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When you think of macaroons, do you recall those sweet lumps of shredded coconut with a golden crust? Or do you think of those vibrantly colored airy meringue sandwiches that the French refer to as macarons? Though these cookies share similar names, they look and taste different; they do, however, share a similar past.
If you’ve found yourself scratching your head at the bakery counter not knowing which to buy, or which is which, you’re not alone. In honor of National Macaroon Day, which is today, May 30, FN Dish is demystifying the history of these sweet, enticing confections. Read on to learn more about these cookies and get some great recipes to celebrate this food holiday with.
A Brief History
Macaroons can trace their story back to Italy, where the flourless and unleavened cookies were originally made with almond paste (in Italian, these cookies are called amaretti). Then two factions developed: some inventive bakers swapped in shredded coconut for the almond paste and others tried making it with ground almonds (finely ground into flour). The coconut version became really popular with the European Jewish community — the cookie was a perfect treat for Passover because it was unleavened. The version made with ground almonds (spelled macaron in French) was developed in the French court by chefs that the king’s Italian wife, Catherine de Medici, brought from Italy.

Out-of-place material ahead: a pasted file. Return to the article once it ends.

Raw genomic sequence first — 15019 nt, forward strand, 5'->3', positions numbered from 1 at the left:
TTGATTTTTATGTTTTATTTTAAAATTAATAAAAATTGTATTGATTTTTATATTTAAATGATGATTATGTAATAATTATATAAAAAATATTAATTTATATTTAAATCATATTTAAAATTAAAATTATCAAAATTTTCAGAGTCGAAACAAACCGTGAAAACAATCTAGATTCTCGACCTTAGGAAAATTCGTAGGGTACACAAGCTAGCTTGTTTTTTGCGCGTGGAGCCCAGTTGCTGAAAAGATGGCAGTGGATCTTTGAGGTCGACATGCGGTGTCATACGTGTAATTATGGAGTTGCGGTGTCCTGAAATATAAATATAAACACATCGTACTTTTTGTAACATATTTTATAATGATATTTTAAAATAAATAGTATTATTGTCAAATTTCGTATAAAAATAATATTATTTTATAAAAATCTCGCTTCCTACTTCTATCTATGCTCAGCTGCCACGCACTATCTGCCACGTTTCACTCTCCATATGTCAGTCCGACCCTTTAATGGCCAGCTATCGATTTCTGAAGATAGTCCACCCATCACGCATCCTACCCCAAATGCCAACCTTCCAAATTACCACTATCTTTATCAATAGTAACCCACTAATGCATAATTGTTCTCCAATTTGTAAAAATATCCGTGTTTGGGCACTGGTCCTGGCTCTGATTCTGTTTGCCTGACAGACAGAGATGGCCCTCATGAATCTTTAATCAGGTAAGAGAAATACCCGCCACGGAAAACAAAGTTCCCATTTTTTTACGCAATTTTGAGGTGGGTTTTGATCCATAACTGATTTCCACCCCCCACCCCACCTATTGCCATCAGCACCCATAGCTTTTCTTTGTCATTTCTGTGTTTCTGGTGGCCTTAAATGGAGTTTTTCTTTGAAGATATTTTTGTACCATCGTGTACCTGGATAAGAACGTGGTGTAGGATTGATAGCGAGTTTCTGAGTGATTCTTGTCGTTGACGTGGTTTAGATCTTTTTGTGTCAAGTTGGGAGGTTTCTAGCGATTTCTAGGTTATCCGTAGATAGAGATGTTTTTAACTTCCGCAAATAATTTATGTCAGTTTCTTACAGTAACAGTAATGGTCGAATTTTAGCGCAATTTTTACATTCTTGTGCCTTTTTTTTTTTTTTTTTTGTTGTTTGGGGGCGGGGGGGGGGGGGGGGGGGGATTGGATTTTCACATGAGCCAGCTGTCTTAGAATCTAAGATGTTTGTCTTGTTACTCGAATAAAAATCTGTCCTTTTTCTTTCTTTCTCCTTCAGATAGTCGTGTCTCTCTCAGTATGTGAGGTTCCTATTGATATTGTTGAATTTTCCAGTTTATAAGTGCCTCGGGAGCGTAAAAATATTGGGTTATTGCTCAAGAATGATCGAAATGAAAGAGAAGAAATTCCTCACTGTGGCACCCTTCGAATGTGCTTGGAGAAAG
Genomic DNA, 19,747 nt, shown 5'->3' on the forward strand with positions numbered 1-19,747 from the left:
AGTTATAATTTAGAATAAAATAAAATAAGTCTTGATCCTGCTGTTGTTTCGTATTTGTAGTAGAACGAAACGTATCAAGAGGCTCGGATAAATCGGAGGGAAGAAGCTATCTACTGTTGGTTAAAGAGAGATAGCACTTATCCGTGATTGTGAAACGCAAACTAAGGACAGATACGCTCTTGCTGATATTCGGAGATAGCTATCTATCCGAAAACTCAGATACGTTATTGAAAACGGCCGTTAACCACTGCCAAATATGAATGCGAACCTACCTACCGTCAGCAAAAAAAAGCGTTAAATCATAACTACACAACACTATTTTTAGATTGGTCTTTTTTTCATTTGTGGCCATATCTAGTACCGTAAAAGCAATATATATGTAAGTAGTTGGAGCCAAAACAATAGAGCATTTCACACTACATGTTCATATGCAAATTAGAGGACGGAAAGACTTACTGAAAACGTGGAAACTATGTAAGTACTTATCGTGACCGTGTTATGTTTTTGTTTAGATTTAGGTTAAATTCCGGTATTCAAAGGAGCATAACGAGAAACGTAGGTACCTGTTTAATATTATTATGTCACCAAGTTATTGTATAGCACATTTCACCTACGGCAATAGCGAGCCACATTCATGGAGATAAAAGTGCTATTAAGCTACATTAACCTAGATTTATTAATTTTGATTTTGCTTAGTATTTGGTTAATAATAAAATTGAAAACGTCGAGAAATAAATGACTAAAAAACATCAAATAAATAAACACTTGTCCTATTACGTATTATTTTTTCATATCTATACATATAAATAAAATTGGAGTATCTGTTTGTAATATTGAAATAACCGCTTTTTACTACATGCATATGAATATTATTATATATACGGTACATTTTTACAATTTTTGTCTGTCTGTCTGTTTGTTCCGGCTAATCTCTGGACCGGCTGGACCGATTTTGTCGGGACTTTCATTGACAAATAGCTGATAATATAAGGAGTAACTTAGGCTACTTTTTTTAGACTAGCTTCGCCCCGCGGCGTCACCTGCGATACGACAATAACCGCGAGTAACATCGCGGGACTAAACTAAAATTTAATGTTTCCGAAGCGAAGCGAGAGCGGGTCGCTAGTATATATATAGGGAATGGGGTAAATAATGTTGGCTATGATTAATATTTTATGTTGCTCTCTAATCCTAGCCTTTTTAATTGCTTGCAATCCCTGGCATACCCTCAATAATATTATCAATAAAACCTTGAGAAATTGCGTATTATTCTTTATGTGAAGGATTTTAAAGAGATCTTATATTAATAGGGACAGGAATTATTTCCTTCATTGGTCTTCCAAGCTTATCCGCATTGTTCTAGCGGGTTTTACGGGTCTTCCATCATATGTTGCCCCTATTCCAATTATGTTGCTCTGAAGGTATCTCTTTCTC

The Same Recipe?
When you break down the parts of the recipe, it’s basically the same for both: egg whites, sugar and either ground almonds or shredded coconut. But when you bake both versions and compare them, they are completely different. So now your most difficult decision is which to eat: Do you prefer the chewy coconut macaroons or the crispy meringue-like French macaron? Or why even decide when you could simply have them both! Food Network has some great recipes to try below:
The almond kind:
Nigella Lawson’s Chocolate Macaroons
Jacques Torres’ Old-Fashioned Macaroons
Jeff Mauro’s Macaron Sandwiches With Coconut Lime Cheesecake Filling
Chocolate Filled Almond Macarons (pictured on the right)
What’s your favorite kind of macaroon (or macaron)? Leave a comment below.